The British med­ical journal, BMJ, has pub­lished a report by an inves­tiga­tive jour­nalist on the first study to link a child­hood vac­cine to autism and inflam­ma­tory bowel dis­ease. The article in the BMJ called the study an “elab­o­rate fraud,” and claimed that the “appear­ance of a link with autism was man­u­fac­tured at a London med­ical school.”

Dr. Andrew Wake­field linked the measles, mumps, and rubella (MMR) vac­cine to autism in a study pub­lished in the med­ical journal Lancet more than 10 years ago. Lancet retracted the study last year after the British Gen­eral Med­ical Council found that Wake­field had acted “dis­hon­estly and irre­spon­sibly” in his research.

Richard Deth is a pro­fessor of phar­ma­cology in the Bouvé Col­lege of Health Sci­ences and the School of Phar­macy at North­eastern Uni­ver­sity. His research sug­gests that vac­cines con­taining alu­minum and/​or the mercury-​​based preser­v­a­tive thimerosal could con­tribute to the devel­op­ment of autism in chil­dren who lack the genetic capa­bility to excrete neu­ro­toxic metals. The MMR vac­cine does not con­tain alu­minum or thimerosal.

Deth, who is cur­rently attending a vac­cine safety con­fer­ence with Wake­field and other sci­en­tists, clin­i­cians and legal experts, offers his response to the controversy.

What are your thoughts on the BMJ report?

I think it’s very unusual, but at the same time revealing, that the BMJ chose to pub­lish this story. Inves­tiga­tive jour­nalist Brian Deer has been on a mis­sion to dis­credit Wake­field for years. His report is not a sci­en­tific article, but rather an opinion piece that doesn’t focus on the sci­en­tific finding of whether or not autistic chil­dren have inflam­ma­tion in their gas­troin­testinal tract, which I believe is the crux of the orig­inal paper. That paper never set out to prove an explicit link between autism and the MMR vac­cine. Nobody studying 12 sub­jects could con­ceive of proving a link. Wake­field found that sub­jects had gas­troin­testinal inflam­ma­tion and at least some of par­ents reported that they thought this occurred after their chil­dren received the MMR vaccine.

Our recent research has iden­ti­fied an amino acid trans­porter that may be involved in gas­troin­testinal inflam­ma­tion and might also con­tribute to the neu­ronal inflam­ma­tion that others have found in the brains of autistic chil­dren. A con­nec­tion between the gut and the brain in autism makes sense to me.

What is the link between vac­cines and autism?

Vac­cines pro­voke an immune response to an antigen derived from a virus or bac­teria. They can also con­tain agents, called adju­vants, such as alu­minum, which aug­ment the anti­body response and can pro­voke inflam­ma­tion throughout the body, as well as preser­v­a­tives such as mer­cury, in the form of thimerosal.

Alu­minum and mer­cury can enter the brain and remain for years, where they pro­voke neu­roin­flam­ma­tion. Inflam­ma­tion during child­hood can inter­fere with the normal mech­a­nisms by which gene expres­sion is con­trolled, leading to neu­rode­vel­op­mental dis­or­ders such as autism.

While the MMR vac­cine does not con­tain alu­minum or mer­cury, simul­ta­neous expo­sure to these three viruses induces inflam­ma­tion, which con­tributes to the cumu­la­tive effect of vac­cines on children.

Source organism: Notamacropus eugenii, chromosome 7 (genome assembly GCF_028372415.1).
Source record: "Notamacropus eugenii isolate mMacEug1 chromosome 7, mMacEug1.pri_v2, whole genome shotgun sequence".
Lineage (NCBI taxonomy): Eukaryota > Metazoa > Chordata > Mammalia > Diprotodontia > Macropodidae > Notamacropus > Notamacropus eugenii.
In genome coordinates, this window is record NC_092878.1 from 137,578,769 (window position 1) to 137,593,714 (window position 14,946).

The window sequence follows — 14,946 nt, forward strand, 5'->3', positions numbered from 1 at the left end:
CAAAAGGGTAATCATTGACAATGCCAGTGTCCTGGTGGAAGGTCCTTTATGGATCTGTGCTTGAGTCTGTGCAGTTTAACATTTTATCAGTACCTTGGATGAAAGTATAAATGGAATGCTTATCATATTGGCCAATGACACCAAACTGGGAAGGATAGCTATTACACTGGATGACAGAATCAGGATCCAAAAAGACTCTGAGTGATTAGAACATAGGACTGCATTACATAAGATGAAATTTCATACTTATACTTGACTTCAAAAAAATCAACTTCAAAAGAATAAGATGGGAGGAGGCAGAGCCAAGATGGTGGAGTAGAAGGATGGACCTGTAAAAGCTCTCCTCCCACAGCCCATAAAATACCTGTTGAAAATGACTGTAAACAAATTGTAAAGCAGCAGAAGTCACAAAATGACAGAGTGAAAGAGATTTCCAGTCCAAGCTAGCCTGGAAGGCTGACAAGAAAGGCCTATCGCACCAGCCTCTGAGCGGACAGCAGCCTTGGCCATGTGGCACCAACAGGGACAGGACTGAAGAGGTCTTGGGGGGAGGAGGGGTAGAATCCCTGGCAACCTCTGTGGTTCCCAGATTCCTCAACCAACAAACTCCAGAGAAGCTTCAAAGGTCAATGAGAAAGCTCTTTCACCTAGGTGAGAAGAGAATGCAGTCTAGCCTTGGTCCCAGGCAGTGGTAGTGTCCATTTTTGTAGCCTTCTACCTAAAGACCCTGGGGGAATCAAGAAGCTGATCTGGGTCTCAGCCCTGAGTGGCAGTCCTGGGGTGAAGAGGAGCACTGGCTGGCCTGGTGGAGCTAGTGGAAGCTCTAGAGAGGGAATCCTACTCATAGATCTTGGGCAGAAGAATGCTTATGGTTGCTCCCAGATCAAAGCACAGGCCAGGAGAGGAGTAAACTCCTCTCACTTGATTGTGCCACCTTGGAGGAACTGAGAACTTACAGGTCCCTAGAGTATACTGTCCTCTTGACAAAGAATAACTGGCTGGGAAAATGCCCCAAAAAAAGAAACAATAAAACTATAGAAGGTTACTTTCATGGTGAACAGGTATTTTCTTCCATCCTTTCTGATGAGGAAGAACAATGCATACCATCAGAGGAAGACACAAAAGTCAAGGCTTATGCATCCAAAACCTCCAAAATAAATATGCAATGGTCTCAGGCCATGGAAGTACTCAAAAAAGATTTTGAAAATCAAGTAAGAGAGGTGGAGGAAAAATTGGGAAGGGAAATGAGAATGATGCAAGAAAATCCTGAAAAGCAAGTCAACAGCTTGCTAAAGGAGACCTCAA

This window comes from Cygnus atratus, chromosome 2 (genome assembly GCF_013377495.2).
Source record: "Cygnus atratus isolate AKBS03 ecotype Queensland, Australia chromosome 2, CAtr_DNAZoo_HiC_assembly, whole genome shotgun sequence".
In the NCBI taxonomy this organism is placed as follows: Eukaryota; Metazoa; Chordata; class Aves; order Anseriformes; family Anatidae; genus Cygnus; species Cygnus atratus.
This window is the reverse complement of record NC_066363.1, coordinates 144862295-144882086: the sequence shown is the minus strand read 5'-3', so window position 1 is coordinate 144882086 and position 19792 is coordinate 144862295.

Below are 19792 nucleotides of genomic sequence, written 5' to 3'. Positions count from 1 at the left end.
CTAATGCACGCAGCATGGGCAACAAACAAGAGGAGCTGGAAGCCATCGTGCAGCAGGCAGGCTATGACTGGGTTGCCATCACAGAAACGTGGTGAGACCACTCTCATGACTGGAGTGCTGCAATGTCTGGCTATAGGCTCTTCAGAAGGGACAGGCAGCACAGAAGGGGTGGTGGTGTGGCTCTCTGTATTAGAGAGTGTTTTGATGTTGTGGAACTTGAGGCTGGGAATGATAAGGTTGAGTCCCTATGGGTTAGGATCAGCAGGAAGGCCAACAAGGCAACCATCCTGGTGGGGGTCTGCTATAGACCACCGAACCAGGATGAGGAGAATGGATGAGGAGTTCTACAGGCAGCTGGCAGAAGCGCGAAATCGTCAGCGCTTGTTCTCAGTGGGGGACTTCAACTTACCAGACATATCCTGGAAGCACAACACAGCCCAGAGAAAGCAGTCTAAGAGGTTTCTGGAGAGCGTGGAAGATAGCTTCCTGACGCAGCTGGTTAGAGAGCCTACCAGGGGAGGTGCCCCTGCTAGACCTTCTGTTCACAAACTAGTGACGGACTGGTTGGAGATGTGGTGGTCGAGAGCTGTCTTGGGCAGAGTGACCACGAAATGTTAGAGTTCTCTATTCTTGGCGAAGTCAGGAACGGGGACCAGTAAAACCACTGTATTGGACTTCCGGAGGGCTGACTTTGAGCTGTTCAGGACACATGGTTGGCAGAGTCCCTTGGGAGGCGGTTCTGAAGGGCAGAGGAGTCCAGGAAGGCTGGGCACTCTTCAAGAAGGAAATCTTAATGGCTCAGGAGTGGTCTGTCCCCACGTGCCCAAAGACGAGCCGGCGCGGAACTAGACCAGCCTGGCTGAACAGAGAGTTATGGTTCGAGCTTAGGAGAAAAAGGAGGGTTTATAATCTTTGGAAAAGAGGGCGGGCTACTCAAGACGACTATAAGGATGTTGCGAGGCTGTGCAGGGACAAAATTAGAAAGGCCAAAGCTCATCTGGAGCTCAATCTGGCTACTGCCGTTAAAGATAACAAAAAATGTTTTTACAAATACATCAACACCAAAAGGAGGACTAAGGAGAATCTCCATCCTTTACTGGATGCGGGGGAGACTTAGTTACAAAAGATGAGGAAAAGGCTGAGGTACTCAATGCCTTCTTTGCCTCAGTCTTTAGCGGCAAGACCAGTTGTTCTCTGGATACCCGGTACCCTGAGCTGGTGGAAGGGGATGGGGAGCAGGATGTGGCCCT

It’s common for chil­dren to receive sev­eral vac­cines in a single doctor’s visit. As a result, they receive a tremen­dous dose of alu­minum, well beyond limits set by the U.S. Food and Drug Admin­is­tra­tion. This increases the chance of exces­sive inflam­ma­tion and a meta­bolic con­di­tion known as oxida­tive stress, which can dis­rupt devel­op­ment and/​or pre­cip­i­tate regres­sive autism. Studies of autistic chil­dren show that they have inflam­ma­tion and oxida­tive stress.

Why haven’t other studies shown a link between the MMR vac­cine and autism?

Most vac­cine safety studies have been epi­demi­o­log­ical in nature. They examine large population-​​based datasets rather than indi­vidual autistic sub­jects. The latter type of study has revealed the cen­tral role of oxida­tive stress and inflam­ma­tion, which could not be iden­ti­fied in epi­demi­o­log­ical studies.

Epi­demi­o­log­ical studies are intrin­si­cally unable to uncover causal mech­a­nisms, even if an asso­ci­a­tion was found. In my view, MMR vac­ci­na­tion is only a par­tial con­trib­utor, while other vac­cines con­tribute to the total risk of autism. Vac­cines are cer­tainly not the only agents con­tributing to autism, but it’s likely that the major cause is some kind of envi­ron­mental expo­sure, as opposed to a genetic abnormality.

In light of this, should par­ents have their chil­dren vac­ci­nated against MMR and other dis­eases?

Yes. I sup­port vac­ci­na­tion and safer vac­cines that don’t con­tain alu­minum or mercury.

Britain stripped Andrew Wake­field of his right to prac­tice med­i­cine. Was this jus­ti­fied?

No, not in my opinion. The eth­ical issues he was found guilty of were not of suf­fi­cient mag­ni­tude to jus­tify this penalty. More­over, doubt remains about whether there was sig­nif­i­cant and willful misconduct.

The British Gen­eral Med­ical Council and Brian Deer have con­spired to make an example of Wake­field for daring to sug­gest that vac­ci­na­tion may cause dis­ease in some individuals.

Wakefield’s iden­ti­fi­ca­tion of gas­troin­testinal inflam­ma­tion in autism will remain an impor­tant sci­en­tific con­tri­bu­tion. The mag­ni­tude of the effort to dis­credit him betrays a strong fear that his sug­ges­tion of a link to vac­ci­na­tion may be cor­rect. It amounts to a public pil­lo­rying that frightens others from inves­ti­gating this con­tro­ver­sial but impor­tant issue.